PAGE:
Beef and dairy farmers should test for liver fluke before deciding on the most effective treatment this autumn.

Vet, Matt Colston, of Elanco Animal Health, tol The SF that while the fluke forecast is low to medium risk this year, following a cool spring and dry summer, the risk varied around the country and between farms. Also, the fluke’s host, the mud snail, will continue to thrive in wet areas, pond margins and ditches.

Read more: Liver fluke costs cattle industry £40.4m per year

“It’s vital to understand the fluke lifecycle and the influence of the weather, ground conditions, grazing management and timing of housing. Fluke level and stage of development must be monitored on each individual farm so that the right treatment can be used at the right time,” he said.

‘Low risk’ does not mean ‘no risk’ and choosing the most effective fluke product will help cattle to perform well over winter, helping to prevent liver damage and associated negative impacts on milk production, fertility, growth rate and time to finish.

A recent study showed that animals with between one and 10 liver fluke present at slaughter took on average 31 days longer to finish, while those with more than 10 fluke present took on average 77 days longer . Fluke are likely to have a similar impact on efficiency of feed utilisation for adult cows.

None of the products currently on the market are able to kill all the fluke life stages present and treatments at the first point of housing will always leave some fluke behind, so there is a balance to be struck, he added. “As the risk is low this year, it’s likely that the best results will come from treating after the point of housing.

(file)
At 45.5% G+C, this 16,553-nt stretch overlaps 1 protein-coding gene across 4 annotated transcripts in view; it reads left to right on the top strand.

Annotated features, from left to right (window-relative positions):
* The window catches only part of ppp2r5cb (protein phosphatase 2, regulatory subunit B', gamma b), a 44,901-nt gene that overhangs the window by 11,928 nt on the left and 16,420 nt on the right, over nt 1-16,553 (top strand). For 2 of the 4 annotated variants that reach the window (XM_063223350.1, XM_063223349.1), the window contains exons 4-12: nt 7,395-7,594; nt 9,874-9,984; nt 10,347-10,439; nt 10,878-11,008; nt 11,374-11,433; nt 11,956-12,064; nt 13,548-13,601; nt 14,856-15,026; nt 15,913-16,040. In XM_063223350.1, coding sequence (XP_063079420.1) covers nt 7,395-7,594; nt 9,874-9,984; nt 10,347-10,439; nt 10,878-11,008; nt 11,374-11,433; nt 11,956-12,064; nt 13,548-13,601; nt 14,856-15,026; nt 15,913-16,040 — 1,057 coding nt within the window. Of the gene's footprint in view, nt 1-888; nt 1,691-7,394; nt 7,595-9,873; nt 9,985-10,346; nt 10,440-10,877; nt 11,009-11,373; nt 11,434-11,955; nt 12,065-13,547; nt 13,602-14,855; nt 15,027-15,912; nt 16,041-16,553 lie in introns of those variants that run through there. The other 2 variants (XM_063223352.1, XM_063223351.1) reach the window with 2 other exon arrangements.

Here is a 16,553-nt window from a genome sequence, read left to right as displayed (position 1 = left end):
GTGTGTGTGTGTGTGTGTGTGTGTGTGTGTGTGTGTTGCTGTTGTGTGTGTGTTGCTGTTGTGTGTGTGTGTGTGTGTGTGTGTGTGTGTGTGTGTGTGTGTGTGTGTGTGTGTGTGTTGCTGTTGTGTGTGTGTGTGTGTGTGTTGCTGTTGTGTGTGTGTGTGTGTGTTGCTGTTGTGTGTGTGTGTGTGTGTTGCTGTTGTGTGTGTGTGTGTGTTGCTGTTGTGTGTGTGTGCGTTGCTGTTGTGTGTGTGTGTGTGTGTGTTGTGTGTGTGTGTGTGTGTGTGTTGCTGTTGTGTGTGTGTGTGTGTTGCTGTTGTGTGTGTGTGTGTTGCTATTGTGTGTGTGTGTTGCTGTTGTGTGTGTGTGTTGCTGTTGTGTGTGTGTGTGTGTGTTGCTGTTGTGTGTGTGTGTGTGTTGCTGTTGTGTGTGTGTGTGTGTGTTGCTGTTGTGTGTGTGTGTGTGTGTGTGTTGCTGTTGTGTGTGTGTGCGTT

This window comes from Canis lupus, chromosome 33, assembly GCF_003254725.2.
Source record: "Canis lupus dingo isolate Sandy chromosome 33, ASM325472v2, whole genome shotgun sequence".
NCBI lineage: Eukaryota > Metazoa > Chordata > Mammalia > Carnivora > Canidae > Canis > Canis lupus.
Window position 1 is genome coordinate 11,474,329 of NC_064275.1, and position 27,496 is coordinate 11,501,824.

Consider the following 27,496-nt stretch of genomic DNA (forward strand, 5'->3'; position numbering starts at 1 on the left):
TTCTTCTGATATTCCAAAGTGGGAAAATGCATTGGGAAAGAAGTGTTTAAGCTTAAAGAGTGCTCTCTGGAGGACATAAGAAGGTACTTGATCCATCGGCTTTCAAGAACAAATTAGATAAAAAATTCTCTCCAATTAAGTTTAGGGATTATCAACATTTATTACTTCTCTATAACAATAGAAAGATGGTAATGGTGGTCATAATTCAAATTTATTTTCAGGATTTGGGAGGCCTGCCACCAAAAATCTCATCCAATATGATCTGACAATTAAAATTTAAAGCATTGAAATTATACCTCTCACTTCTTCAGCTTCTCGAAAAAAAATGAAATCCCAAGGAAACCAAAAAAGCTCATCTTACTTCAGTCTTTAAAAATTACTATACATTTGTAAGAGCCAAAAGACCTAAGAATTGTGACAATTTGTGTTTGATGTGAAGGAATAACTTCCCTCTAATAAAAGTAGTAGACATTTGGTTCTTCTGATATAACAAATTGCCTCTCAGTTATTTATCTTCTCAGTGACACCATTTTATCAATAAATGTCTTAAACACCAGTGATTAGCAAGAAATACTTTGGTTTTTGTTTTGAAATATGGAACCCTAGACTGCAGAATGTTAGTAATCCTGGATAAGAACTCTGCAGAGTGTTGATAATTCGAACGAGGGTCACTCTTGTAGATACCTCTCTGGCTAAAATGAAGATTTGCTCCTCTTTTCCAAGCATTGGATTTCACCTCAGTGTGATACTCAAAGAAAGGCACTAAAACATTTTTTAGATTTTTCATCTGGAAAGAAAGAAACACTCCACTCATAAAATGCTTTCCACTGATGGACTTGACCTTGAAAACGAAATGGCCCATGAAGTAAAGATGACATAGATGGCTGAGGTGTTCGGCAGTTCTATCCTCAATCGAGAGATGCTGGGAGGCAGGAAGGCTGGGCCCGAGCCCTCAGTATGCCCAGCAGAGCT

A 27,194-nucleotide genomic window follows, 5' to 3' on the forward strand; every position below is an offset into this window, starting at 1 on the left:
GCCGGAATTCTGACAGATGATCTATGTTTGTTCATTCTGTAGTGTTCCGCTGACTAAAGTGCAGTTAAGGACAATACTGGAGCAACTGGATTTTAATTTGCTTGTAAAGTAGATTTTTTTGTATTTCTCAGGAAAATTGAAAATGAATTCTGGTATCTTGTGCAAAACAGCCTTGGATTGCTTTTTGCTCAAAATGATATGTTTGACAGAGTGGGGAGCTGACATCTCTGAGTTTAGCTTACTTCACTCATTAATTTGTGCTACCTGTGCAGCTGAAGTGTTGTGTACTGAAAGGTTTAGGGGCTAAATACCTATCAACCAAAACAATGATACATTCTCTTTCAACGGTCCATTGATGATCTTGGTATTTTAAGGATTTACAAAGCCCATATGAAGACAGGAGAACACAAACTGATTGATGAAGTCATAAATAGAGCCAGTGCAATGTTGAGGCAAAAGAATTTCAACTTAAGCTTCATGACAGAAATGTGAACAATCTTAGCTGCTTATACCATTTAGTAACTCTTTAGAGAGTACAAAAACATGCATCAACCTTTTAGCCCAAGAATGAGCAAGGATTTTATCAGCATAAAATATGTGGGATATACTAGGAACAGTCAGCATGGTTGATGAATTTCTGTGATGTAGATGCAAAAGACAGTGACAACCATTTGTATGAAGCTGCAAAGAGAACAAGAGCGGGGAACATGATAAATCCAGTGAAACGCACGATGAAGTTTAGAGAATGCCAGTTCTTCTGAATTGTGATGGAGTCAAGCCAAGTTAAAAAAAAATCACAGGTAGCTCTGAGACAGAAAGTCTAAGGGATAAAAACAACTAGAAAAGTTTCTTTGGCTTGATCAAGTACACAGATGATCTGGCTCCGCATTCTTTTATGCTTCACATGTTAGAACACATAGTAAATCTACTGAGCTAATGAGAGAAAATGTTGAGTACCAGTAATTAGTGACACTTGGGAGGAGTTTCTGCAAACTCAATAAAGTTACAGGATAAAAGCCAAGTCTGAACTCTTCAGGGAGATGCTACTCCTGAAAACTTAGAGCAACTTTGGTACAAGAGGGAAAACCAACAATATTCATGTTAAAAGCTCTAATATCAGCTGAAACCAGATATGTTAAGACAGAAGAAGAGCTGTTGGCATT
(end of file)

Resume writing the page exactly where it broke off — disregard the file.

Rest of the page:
“The other option is to treat at the point of housing to remove as many fluke as possible, as soon as possible – but the downside of this is having to do a second treatment to remove leftover fluke,” he explained.

Triclabendazole (eg Fasinex 240) will remove the majority of fluke in cattle two weeks after first housing, while closantel and nitroxynil should be used seven to eight weeks after housing, with albendazole, oxyclosanide and clorsulon targeted for treatment at 10-12 weeks after first housing.

With winter feed in short supply in many areas, it will be doubly important to get the balance right and farmers should speak to their vet or animal health adviser for guidance on appropriate diagnostic tests and treatment. All cattle, including adults, should be treated for liver fluke, he said.

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